Wesleyan University Press ($30)
by Bethany Rose Prosseda
Annie Finch’s Spells is an aptly named compilation of poems, performance pieces, poetic dramas, and verse translations written by the author over the past forty years. Deeply inspired by the feminist movement of the 1970s and the incantatory quality of language, Finch’s collection engages in a conversation with both cultural and poetic foremothers—from Demeter and Cleopatra to Sappho and Lorde—that aims to transcend all space and time.
While an exploration of the feminine mystique lies at the heart of Spells, the collection works towards bigger themes. Organized into six sections by decade, Finch’s poems unfold in reverse chronological order. Opening with her newest poem and ending with a translated fragment of Sappho, Finch seeks to transport the reader back in time. Or rather, she seeks to transport the reader to a space devoid of time. In this space, where time is no longer a unit of measure or a means of comparison, all distance is lost.
Finch succeeds in transporting the reader to this timeless space not only through the employment of a reverse chronology, but also through her use of a strange yet familiar metrical language. Although metrical poetry can often tend towards anachronism when viewed through a post-modern lens, the strangeness of Finch’s meter prevents her verse from being predictable or feeling dated, and its familiar pulse creates a deep and mysterious relationship with language that drives each line forward. The pulse and patterns of Finch’s meter preside over the collection’s lexicon and work to evacuate, at least in part, language of its meaning. The hybrid language that results from the collapse of language into rhythm is less polarized, and more open than the one we know:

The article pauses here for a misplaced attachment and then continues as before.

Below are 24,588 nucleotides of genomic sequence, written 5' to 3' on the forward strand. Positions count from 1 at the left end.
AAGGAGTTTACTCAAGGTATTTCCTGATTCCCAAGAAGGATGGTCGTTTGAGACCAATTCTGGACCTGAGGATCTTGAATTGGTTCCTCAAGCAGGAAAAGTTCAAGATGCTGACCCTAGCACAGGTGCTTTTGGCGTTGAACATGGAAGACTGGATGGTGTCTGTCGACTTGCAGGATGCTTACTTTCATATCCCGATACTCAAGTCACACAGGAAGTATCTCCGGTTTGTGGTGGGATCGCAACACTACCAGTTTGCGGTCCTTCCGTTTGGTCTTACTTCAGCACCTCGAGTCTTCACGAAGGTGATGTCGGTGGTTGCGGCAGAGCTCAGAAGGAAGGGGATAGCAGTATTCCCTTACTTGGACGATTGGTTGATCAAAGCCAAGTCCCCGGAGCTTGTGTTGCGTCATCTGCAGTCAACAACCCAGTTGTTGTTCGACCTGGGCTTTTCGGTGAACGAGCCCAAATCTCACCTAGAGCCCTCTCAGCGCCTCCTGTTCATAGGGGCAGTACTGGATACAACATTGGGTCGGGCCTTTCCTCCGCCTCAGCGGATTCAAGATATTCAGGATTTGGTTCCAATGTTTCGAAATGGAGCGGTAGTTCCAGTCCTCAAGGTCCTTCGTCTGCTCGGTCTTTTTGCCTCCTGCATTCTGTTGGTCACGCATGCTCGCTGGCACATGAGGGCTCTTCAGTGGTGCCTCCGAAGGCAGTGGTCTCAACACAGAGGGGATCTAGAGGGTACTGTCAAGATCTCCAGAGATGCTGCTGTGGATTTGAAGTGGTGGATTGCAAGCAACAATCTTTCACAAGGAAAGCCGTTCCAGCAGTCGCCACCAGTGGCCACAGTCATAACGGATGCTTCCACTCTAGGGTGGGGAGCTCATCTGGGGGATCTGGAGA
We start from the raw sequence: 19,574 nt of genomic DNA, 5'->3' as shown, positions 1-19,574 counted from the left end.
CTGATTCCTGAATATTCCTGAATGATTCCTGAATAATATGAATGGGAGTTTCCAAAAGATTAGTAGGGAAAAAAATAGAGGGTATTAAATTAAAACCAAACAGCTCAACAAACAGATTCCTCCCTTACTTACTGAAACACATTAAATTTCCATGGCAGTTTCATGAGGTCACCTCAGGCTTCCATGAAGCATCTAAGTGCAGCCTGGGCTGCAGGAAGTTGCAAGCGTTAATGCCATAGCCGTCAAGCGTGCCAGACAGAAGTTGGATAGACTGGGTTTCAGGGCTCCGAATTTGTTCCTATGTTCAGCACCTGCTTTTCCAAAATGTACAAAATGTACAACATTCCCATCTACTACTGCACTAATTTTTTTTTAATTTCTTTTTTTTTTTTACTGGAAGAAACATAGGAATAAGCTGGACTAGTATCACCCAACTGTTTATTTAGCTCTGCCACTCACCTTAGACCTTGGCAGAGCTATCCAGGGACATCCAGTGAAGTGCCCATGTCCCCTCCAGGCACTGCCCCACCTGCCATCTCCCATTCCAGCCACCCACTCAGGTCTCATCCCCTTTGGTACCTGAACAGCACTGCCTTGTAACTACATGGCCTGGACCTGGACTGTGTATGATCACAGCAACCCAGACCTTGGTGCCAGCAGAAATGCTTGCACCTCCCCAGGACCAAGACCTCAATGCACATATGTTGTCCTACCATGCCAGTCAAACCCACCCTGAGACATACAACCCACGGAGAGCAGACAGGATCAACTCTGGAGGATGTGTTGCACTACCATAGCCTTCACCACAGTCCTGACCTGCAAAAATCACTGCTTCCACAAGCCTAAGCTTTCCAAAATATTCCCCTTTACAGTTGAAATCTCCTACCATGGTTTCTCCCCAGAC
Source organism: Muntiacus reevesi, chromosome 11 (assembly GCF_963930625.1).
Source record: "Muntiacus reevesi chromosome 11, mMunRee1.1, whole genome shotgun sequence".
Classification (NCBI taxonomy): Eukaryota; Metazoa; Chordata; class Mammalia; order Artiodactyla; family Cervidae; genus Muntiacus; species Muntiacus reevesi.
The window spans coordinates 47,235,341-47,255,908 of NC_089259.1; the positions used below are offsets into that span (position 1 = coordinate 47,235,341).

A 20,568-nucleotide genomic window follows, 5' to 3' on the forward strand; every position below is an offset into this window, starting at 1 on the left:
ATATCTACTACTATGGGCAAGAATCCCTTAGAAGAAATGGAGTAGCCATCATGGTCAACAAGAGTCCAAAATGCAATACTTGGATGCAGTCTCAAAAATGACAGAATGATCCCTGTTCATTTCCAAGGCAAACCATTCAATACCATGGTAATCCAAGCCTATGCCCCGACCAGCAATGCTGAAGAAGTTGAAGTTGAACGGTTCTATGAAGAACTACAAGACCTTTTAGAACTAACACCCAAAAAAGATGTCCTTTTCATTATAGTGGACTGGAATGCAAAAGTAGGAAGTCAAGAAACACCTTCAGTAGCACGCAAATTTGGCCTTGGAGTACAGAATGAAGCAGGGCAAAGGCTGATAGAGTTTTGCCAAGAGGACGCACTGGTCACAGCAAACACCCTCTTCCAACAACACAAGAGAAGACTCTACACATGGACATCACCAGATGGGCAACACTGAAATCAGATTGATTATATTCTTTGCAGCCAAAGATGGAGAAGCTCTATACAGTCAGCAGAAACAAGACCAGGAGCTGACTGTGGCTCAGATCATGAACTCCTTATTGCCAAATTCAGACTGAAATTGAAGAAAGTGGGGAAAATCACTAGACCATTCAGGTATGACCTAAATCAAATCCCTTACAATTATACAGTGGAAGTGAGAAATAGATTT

All we want is to find the love
in the faces of the people we love.
All we need is to find the dark
in the nighttime sky, to lie down to sleep
in the darkness, where stars and moon keep vigil,
in the silence of a sleeping earth.
All we require is to wake to sunlight
in the morning, to simple sky,
to breathe aloud as the sky is breathing,
to drink the water of the earth.
All we need is to touch the planet
and find it clean where we were born,
where our ancestors breathed and planted,
where we live with the plants and birds.
For Finch, to be open is to be whole. However, such wholeness cannot be achieved in the present, where binaries and time cleave us from other people, the world, and ourselves. As such, the only way to achieve any semblance of wholeness is to return to the past and to our prelapsarian state where there were no binaries: no good nor evil.
Spells is an incantation meant to make the reader complete. Finch succeeds in creating a sense of wholeness by abandoning the minutia of the present for bigger and more human themes, such as love, spirituality, death, nature, and the patterns of time. This book’s grand dream is to bestow us the chance to forge newer, more open, and deeper connections between ourselves and others—a chance to build a better world. Finch acknowledges the likelihood of this dream coming true in the collection’s final moment:
It is not appropriate, in a household
Given to the Muses. Those lamentations
Do not belong here.